To make the filling for the won tons, put the mushrooms in a small bowl, cover with boiling water and soak for 15 minutes, or until rehydrated. Remove the stems and discard. Finely dice the caps and combine with the mince, cornflour, oyster and soy sauces and sesame oil.
Place about 2 teaspoons of filling on a won ton wrapper and gently gather the edges together to enclose the filling. Repeat until you have 32 won tons.
Combine the soup ingredients and 2 cups of water in a saucepan and bring to the boil, then cover and reduce to a gentle simmer. Meanwhile, bring a large saucepan of water to the boil. Set out four large Chinese soup bowls.
Cook the noodles in the pan of boiling water for 2 minutes, then remove from the water and strain. Lift into the soup bowls. Cook the buk choy in the same pan for 1 minute, or until bright green but still crunchy. Use a slotted spoon to lift into a strainer, then add to the bowls.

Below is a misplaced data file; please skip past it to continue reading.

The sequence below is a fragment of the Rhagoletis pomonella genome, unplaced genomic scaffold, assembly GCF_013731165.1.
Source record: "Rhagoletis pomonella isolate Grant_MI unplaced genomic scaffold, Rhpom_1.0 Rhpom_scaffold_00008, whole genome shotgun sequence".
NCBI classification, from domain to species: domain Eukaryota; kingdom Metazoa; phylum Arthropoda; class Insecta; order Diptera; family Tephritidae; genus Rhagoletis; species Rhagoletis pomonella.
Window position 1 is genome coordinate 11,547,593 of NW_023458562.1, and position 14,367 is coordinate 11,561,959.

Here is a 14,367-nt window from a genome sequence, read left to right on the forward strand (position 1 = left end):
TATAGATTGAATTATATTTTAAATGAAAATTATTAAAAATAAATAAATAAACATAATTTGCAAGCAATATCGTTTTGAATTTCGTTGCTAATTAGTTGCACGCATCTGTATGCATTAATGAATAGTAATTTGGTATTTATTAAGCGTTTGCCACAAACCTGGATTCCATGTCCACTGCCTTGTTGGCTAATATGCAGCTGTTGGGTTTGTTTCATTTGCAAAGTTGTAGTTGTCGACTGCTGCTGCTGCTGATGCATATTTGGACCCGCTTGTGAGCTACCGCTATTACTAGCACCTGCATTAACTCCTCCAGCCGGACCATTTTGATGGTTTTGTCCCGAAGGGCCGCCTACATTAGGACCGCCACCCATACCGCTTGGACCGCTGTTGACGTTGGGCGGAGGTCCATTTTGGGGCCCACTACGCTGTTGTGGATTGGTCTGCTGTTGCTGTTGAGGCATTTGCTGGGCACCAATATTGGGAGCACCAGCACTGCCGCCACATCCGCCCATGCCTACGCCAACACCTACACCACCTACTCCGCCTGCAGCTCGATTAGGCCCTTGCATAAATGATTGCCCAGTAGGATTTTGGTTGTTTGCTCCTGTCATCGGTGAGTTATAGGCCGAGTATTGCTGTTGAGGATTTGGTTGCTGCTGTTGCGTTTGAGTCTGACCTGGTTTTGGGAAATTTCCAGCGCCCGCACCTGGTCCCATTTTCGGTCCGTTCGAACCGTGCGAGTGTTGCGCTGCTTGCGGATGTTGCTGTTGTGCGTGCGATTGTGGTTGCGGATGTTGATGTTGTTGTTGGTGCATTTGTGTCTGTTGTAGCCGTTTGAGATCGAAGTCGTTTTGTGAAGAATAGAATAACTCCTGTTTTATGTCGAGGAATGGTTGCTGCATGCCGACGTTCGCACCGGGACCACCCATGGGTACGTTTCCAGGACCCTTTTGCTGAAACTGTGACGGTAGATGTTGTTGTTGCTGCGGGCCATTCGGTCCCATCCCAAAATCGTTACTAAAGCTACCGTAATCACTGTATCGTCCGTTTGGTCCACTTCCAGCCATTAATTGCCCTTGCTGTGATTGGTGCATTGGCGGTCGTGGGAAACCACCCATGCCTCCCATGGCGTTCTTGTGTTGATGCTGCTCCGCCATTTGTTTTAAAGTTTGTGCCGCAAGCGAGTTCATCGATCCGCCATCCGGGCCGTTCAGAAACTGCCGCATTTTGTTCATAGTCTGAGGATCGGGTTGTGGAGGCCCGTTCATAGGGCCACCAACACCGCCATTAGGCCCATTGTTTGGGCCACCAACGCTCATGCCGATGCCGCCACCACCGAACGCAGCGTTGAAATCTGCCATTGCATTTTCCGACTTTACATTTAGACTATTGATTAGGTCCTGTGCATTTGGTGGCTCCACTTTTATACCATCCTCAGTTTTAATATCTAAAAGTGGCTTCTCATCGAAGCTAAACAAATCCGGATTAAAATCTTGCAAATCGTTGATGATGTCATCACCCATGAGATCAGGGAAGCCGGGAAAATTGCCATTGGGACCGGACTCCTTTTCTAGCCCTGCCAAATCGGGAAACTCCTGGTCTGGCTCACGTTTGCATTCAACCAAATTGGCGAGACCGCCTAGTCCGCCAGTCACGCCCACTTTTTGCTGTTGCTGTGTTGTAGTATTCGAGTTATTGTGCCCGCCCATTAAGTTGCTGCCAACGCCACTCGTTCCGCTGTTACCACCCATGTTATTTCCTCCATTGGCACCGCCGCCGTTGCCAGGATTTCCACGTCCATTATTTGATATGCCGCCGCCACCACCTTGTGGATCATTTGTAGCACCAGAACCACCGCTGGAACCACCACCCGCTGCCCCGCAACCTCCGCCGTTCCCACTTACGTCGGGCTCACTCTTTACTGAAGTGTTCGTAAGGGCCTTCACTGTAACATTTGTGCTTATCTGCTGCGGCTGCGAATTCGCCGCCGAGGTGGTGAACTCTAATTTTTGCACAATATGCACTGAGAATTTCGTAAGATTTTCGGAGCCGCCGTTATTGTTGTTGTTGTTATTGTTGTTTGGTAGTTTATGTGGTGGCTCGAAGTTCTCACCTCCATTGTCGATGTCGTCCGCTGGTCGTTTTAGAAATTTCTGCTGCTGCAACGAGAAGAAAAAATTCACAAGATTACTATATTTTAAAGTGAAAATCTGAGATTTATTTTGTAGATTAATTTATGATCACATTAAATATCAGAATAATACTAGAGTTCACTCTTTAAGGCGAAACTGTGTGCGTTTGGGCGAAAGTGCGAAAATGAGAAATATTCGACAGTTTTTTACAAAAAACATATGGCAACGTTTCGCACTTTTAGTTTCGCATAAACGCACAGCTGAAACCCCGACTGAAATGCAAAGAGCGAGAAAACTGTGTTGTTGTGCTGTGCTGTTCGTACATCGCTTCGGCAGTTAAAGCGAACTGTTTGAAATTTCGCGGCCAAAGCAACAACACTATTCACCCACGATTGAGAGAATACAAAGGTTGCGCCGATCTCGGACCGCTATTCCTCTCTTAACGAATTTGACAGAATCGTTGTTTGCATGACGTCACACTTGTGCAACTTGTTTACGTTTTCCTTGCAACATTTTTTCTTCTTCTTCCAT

Cook the won tons for 3–4 minutes in the same water; they will float to the surface when cooked. Remove with a slotted spoon and lift into the bowls. Ladle in the soup and sprinkle with spring onions. Serve with a small bowl of hot chilli sauce and another of soy sauce and sesame oil.
• You can use any type of noodle you like, such as Hokkien noodles, dried rice noodles or long-life noodles. If you are using dried noodles you'll only need about 250 g. * • If you can't find won ton wrappers you can use gow gee wrappers, or roll the filling into meatballs and dispense with the wrapping. * • The won tons can be made a few hours in advance and laid in a single layer on a tray. Cover tightly with plastic wrap and keep refrigerated until ready to use.